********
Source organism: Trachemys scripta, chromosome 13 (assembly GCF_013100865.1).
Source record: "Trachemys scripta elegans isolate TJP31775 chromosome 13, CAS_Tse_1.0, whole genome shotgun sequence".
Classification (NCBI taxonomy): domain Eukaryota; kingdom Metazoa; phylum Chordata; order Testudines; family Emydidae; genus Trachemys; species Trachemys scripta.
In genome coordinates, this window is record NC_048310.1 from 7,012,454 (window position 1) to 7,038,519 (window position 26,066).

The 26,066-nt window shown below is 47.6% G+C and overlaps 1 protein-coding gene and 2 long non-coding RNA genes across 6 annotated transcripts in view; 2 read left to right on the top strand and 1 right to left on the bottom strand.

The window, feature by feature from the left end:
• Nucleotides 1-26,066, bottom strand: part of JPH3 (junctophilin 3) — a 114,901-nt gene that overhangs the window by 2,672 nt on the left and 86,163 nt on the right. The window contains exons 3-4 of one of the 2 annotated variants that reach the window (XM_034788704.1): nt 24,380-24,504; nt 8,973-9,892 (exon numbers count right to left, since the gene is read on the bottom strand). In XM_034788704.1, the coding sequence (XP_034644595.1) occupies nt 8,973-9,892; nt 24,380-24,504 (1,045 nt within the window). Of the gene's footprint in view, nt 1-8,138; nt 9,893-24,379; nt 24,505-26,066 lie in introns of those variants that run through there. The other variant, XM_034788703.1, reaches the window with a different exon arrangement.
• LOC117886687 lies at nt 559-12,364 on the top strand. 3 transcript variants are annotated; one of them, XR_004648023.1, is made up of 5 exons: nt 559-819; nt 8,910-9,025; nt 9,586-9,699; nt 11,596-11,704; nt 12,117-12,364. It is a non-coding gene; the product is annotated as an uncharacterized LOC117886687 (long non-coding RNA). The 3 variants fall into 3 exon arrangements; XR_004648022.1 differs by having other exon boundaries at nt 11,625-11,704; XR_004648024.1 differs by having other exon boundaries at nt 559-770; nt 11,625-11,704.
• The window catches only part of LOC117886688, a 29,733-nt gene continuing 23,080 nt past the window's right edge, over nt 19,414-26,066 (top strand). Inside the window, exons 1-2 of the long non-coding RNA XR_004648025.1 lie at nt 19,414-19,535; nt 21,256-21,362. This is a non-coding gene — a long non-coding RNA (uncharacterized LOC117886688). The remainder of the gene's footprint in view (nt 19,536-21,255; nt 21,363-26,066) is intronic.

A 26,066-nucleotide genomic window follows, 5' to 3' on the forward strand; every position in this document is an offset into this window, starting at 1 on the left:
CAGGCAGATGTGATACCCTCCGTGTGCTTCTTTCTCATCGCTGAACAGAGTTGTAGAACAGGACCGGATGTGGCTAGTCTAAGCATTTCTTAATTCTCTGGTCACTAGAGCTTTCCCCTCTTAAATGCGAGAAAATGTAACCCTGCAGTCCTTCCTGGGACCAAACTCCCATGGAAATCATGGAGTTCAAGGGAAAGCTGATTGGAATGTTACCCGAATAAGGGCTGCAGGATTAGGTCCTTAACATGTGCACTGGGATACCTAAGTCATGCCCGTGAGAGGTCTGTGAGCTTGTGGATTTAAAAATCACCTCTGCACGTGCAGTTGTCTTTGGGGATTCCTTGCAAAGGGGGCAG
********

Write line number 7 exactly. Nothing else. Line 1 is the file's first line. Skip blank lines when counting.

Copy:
• Nucleotides 1-26,066, bottom strand: part of JPH3 (junctophilin 3) — a 114,901-nt gene that overhangs the window by 2,672 nt on the left and 86,163 nt on the right. The window contains exons 3-4 of one of the 2 annotated variants that reach the window (XM_034788704.1): nt 24,380-24,504; nt 8,973-9,892 (exon numbers count right to left, since the gene is read on the bottom strand). In XM_034788704.1, the coding sequence (XP_034644595.1) occupies nt 8,973-9,892; nt 24,380-24,504 (1,045 nt within the window). Of the gene's footprint in view, nt 1-8,138; nt 9,893-24,379; nt 24,505-26,066 lie in introns of those variants that run through there. The other variant, XM_034788703.1, reaches the window with a different exon arrangement.